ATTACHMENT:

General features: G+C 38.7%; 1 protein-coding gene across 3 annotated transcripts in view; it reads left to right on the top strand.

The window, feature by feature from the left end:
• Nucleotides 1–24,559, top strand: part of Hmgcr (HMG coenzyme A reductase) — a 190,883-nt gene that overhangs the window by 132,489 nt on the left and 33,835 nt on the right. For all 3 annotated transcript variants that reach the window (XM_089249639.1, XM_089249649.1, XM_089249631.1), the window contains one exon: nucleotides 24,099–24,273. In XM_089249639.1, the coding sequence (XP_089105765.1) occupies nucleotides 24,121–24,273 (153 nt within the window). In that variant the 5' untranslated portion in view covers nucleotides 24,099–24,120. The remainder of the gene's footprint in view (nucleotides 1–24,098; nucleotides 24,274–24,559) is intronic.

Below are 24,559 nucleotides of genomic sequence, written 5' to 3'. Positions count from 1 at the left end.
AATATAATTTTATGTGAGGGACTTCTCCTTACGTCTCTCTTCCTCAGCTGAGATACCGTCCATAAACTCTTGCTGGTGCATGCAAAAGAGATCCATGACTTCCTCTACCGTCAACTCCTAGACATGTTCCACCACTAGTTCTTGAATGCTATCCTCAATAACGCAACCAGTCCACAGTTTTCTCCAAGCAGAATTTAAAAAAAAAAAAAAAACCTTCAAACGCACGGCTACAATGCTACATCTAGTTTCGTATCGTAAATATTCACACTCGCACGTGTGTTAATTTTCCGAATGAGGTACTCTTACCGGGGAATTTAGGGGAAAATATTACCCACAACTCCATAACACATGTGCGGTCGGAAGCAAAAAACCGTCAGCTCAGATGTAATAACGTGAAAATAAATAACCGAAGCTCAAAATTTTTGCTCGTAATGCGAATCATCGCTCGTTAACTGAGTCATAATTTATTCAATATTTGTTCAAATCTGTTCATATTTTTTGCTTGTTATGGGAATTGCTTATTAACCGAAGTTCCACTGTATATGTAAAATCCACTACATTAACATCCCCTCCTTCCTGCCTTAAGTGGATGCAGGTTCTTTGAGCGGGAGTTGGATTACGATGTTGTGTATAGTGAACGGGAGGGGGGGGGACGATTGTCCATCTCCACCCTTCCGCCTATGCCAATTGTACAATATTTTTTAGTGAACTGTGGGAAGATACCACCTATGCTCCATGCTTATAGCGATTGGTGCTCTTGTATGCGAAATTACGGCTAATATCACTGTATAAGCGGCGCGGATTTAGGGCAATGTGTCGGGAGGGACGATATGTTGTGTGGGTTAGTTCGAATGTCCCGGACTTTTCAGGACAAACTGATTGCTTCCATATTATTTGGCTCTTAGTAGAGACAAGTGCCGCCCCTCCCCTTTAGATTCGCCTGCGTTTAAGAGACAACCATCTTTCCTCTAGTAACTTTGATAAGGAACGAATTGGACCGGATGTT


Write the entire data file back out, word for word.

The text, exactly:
General features: G+C 38.7%; 1 protein-coding gene across 3 annotated transcripts in view; it reads left to right on the top strand.

The window, feature by feature from the left end:
• Nucleotides 1–24,559, top strand: part of Hmgcr (HMG coenzyme A reductase) — a 190,883-nt gene that overhangs the window by 132,489 nt on the left and 33,835 nt on the right. For all 3 annotated transcript variants that reach the window (XM_089249639.1, XM_089249649.1, XM_089249631.1), the window contains one exon: nucleotides 24,099–24,273. In XM_089249639.1, the coding sequence (XP_089105765.1) occupies nucleotides 24,121–24,273 (153 nt within the window). In that variant the 5' untranslated portion in view covers nucleotides 24,099–24,120. The remainder of the gene's footprint in view (nucleotides 1–24,098; nucleotides 24,274–24,559) is intronic.

Below are 24,559 nucleotides of genomic sequence, written 5' to 3'. Positions count from 1 at the left end.
AATATAATTTTATGTGAGGGACTTCTCCTTACGTCTCTCTTCCTCAGCTGAGATACCGTCCATAAACTCTTGCTGGTGCATGCAAAAGAGATCCATGACTTCCTCTACCGTCAACTCCTAGACATGTTCCACCACTAGTTCTTGAATGCTATCCTCAATAACGCAACCAGTCCACAGTTTTCTCCAAGCAGAATTTAAAAAAAAAAAAAAAACCTTCAAACGCACGGCTACAATGCTACATCTAGTTTCGTATCGTAAATATTCACACTCGCACGTGTGTTAATTTTCCGAATGAGGTACTCTTACCGGGGAATTTAGGGGAAAATATTACCCACAACTCCATAACACATGTGCGGTCGGAAGCAAAAAACCGTCAGCTCAGATGTAATAACGTGAAAATAAATAACCGAAGCTCAAAATTTTTGCTCGTAATGCGAATCATCGCTCGTTAACTGAGTCATAATTTATTCAATATTTGTTCAAATCTGTTCATATTTTTTGCTTGTTATGGGAATTGCTTATTAACCGAAGTTCCACTGTATATGTAAAATCCACTACATTAACATCCCCTCCTTCCTGCCTTAAGTGGATGCAGGTTCTTTGAGCGGGAGTTGGATTACGATGTTGTGTATAGTGAACGGGAGGGGGGGGGACGATTGTCCATCTCCACCCTTCCGCCTATGCCAATTGTACAATATTTTTTAGTGAACTGTGGGAAGATACCACCTATGCTCCATGCTTATAGCGATTGGTGCTCTTGTATGCGAAATTACGGCTAATATCACTGTATAAGCGGCGCGGATTTAGGGCAATGTGTCGGGAGGGACGATATGTTGTGTGGGTTAGTTCGAATGTCCCGGACTTTTCAGGACAAACTGATTGCTTCCATATTATTTGGCTCTTAGTAGAGACAAGTGCCGCCCCTCCCCTTTAGATTCGCCTGCGTTTAAGAGACAACCATCTTTCCTCTAGTAACTTTGATAAGGAACGAATTGGACCGGATGTT